Secretary of State Hillary Rodham Clinton was right to criticize the “mass arrests and brute force” used by Bahraini security forces toward protesters [“Clinton defends U.S. stance on Syria, Bahrain,” news story, Nov. 8]. But in her full comments before the National Democratic Institute in Washington, she was quick to repeat the Bahraini government’s assurance that it will hold accountable “those who cross lines in responding to civil unrest.”

So far, no one in the Bahraini government has been prosecuted for the many shooting deaths of protesters, and no one is being held accountable for countless allegations of torture. While an investigation is underway, the real question is whether there will be accountability for those who pulled the trigger — and for those who may have given the orders to do so.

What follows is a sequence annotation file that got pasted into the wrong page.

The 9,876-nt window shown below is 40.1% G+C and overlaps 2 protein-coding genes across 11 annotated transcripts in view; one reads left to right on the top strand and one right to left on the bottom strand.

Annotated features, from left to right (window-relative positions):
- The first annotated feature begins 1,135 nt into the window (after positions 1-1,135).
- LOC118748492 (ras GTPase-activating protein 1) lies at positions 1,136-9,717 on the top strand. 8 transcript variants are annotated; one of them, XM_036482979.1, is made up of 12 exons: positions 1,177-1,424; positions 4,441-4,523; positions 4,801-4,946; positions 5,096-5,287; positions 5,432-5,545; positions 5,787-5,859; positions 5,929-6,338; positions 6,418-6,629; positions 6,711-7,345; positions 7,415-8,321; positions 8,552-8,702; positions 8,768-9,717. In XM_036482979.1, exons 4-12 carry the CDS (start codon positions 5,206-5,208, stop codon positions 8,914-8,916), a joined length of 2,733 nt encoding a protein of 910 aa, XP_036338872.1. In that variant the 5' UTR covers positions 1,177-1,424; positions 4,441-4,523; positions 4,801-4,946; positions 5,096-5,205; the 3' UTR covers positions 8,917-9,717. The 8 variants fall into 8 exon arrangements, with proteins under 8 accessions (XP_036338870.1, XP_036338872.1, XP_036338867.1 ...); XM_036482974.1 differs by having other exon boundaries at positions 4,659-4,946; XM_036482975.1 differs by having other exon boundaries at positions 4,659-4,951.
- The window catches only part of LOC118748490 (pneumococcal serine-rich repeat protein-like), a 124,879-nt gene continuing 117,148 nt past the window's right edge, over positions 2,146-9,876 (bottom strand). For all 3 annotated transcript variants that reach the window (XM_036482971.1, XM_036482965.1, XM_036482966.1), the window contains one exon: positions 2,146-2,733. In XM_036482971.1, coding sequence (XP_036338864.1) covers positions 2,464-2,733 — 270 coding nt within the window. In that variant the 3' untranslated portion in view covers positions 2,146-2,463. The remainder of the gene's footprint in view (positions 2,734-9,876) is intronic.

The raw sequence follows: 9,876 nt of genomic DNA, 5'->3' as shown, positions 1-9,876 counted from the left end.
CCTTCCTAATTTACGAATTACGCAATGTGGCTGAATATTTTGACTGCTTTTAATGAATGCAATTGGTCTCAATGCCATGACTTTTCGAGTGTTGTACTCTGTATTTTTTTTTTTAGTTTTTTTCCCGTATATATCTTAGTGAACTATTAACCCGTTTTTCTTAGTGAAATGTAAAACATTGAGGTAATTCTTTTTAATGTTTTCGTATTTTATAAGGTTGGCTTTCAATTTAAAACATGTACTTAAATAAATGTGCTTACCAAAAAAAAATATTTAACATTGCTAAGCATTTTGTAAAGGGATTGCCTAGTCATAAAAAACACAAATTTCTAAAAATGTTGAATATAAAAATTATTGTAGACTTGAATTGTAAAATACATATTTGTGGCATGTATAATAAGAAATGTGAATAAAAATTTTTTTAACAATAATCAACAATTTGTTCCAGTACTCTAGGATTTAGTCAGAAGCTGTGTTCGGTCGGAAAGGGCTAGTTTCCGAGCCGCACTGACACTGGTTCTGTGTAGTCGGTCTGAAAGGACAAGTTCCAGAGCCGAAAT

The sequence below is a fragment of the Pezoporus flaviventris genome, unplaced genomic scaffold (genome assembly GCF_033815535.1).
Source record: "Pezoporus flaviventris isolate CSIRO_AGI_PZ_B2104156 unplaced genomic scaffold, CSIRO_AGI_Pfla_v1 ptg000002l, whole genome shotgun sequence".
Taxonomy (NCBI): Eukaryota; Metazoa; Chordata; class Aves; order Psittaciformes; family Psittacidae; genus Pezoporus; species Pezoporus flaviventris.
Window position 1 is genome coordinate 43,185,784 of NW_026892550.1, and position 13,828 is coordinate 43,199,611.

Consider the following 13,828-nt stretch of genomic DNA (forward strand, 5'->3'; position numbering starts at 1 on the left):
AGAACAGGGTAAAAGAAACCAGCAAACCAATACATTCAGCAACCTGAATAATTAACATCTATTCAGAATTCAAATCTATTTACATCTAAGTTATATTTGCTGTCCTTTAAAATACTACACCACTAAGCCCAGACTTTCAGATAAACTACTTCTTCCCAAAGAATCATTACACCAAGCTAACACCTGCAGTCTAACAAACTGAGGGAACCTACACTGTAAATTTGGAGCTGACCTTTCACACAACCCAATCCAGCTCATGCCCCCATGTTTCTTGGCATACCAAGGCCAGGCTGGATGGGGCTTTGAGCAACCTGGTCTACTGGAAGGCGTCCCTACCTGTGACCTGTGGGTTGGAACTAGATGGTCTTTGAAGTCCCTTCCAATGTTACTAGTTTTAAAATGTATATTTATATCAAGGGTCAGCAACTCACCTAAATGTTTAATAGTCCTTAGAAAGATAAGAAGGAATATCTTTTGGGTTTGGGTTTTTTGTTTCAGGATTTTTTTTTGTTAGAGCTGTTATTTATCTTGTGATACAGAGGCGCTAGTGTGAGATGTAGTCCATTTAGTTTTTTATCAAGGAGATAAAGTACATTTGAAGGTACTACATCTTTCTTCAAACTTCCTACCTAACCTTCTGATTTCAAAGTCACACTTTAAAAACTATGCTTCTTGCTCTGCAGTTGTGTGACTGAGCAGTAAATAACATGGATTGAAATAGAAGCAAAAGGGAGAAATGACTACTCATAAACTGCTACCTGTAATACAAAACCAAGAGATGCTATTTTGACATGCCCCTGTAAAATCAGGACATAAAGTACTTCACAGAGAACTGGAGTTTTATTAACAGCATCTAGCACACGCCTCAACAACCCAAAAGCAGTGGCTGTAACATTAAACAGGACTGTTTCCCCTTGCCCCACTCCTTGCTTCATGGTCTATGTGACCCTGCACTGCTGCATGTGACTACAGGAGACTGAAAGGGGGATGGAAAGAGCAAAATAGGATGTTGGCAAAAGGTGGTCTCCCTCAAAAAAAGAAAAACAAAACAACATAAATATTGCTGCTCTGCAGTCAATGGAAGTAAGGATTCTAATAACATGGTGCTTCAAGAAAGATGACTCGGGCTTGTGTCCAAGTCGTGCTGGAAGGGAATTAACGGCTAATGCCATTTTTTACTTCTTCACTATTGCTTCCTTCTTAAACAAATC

Bahraini critics of the monarchy are still living in fear; it is inaccurate to suggest otherwise. Now the U.S. government wants to sell Bahrain $53 million in additional weapons and military equipment, including more armored vehicles. This after the Bahraini government used tanks to surround a hospital and arrested doctors and nurses who had been treating victims of its crackdown.

Sanjeev Bery, Washington

The writer is Middle East and North Africa advocacy director at Amnesty International USA.